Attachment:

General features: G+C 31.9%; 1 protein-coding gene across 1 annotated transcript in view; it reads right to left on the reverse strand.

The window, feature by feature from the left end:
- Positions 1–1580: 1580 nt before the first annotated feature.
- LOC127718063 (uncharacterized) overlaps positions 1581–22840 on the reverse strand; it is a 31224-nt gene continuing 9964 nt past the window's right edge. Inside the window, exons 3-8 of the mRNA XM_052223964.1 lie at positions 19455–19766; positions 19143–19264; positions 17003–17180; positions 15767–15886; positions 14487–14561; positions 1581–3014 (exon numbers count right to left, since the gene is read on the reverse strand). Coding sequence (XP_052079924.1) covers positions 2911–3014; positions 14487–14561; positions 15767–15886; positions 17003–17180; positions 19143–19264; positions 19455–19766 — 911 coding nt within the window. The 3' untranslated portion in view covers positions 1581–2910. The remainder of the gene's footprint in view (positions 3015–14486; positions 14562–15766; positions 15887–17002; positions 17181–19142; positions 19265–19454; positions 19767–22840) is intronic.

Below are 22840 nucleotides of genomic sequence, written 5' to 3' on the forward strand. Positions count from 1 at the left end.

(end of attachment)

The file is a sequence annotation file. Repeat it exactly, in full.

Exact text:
General features: G+C 31.9%; 1 protein-coding gene across 1 annotated transcript in view; it reads right to left on the reverse strand.

The window, feature by feature from the left end:
- Positions 1–1580: 1580 nt before the first annotated feature.
- LOC127718063 (uncharacterized) overlaps positions 1581–22840 on the reverse strand; it is a 31224-nt gene continuing 9964 nt past the window's right edge. Inside the window, exons 3-8 of the mRNA XM_052223964.1 lie at positions 19455–19766; positions 19143–19264; positions 17003–17180; positions 15767–15886; positions 14487–14561; positions 1581–3014 (exon numbers count right to left, since the gene is read on the reverse strand). Coding sequence (XP_052079924.1) covers positions 2911–3014; positions 14487–14561; positions 15767–15886; positions 17003–17180; positions 19143–19264; positions 19455–19766 — 911 coding nt within the window. The 3' untranslated portion in view covers positions 1581–2910. The remainder of the gene's footprint in view (positions 3015–14486; positions 14562–15766; positions 15887–17002; positions 17181–19142; positions 19265–19454; positions 19767–22840) is intronic.

Below are 22840 nucleotides of genomic sequence, written 5' to 3' on the forward strand. Positions count from 1 at the left end.